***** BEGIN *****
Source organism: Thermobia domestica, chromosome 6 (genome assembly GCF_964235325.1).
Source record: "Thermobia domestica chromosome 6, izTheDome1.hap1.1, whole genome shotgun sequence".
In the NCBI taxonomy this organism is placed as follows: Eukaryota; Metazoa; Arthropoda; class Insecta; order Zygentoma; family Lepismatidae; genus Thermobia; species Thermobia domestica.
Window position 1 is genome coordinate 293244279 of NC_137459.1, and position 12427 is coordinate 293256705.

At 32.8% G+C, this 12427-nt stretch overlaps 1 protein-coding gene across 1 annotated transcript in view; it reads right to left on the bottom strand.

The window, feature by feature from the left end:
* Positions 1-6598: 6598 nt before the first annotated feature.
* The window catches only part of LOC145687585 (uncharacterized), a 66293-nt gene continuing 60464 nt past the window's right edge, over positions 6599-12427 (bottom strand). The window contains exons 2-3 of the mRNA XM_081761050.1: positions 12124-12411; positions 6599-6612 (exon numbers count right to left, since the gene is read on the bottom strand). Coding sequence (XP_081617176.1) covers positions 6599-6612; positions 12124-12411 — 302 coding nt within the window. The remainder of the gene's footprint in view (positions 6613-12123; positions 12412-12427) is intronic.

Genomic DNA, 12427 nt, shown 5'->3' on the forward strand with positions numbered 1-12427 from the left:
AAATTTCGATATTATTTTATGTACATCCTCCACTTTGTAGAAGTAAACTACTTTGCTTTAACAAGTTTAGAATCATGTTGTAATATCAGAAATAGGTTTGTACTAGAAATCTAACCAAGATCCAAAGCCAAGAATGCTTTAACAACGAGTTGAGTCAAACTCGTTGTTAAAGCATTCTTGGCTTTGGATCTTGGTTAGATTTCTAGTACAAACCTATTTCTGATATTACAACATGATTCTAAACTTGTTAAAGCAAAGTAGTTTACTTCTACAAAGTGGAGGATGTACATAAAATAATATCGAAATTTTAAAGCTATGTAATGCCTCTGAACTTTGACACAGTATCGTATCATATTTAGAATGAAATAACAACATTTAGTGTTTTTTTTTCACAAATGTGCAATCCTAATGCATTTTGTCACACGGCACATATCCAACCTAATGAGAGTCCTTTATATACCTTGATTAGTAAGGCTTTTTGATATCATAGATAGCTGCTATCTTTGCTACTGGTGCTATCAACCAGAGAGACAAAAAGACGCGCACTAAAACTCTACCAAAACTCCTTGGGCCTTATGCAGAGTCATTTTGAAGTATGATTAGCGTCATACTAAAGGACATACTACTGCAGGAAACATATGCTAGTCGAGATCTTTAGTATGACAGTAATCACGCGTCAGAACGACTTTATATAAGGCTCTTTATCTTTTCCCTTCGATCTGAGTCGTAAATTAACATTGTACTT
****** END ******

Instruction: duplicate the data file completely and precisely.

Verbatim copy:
Source organism: Thermobia domestica, chromosome 6 (genome assembly GCF_964235325.1).
Source record: "Thermobia domestica chromosome 6, izTheDome1.hap1.1, whole genome shotgun sequence".
In the NCBI taxonomy this organism is placed as follows: Eukaryota; Metazoa; Arthropoda; class Insecta; order Zygentoma; family Lepismatidae; genus Thermobia; species Thermobia domestica.
Window position 1 is genome coordinate 293244279 of NC_137459.1, and position 12427 is coordinate 293256705.

At 32.8% G+C, this 12427-nt stretch overlaps 1 protein-coding gene across 1 annotated transcript in view; it reads right to left on the bottom strand.

The window, feature by feature from the left end:
* Positions 1-6598: 6598 nt before the first annotated feature.
* The window catches only part of LOC145687585 (uncharacterized), a 66293-nt gene continuing 60464 nt past the window's right edge, over positions 6599-12427 (bottom strand). The window contains exons 2-3 of the mRNA XM_081761050.1: positions 12124-12411; positions 6599-6612 (exon numbers count right to left, since the gene is read on the bottom strand). Coding sequence (XP_081617176.1) covers positions 6599-6612; positions 12124-12411 — 302 coding nt within the window. The remainder of the gene's footprint in view (positions 6613-12123; positions 12412-12427) is intronic.

Genomic DNA, 12427 nt, shown 5'->3' on the forward strand with positions numbered 1-12427 from the left:
AAATTTCGATATTATTTTATGTACATCCTCCACTTTGTAGAAGTAAACTACTTTGCTTTAACAAGTTTAGAATCATGTTGTAATATCAGAAATAGGTTTGTACTAGAAATCTAACCAAGATCCAAAGCCAAGAATGCTTTAACAACGAGTTGAGTCAAACTCGTTGTTAAAGCATTCTTGGCTTTGGATCTTGGTTAGATTTCTAGTACAAACCTATTTCTGATATTACAACATGATTCTAAACTTGTTAAAGCAAAGTAGTTTACTTCTACAAAGTGGAGGATGTACATAAAATAATATCGAAATTTTAAAGCTATGTAATGCCTCTGAACTTTGACACAGTATCGTATCATATTTAGAATGAAATAACAACATTTAGTGTTTTTTTTTCACAAATGTGCAATCCTAATGCATTTTGTCACACGGCACATATCCAACCTAATGAGAGTCCTTTATATACCTTGATTAGTAAGGCTTTTTGATATCATAGATAGCTGCTATCTTTGCTACTGGTGCTATCAACCAGAGAGACAAAAAGACGCGCACTAAAACTCTACCAAAACTCCTTGGGCCTTATGCAGAGTCATTTTGAAGTATGATTAGCGTCATACTAAAGGACATACTACTGCAGGAAACATATGCTAGTCGAGATCTTTAGTATGACAGTAATCACGCGTCAGAACGACTTTATATAAGGCTCTTTATCTTTTCCCTTCGATCTGAGTCGTAAATTAACATTGTACTT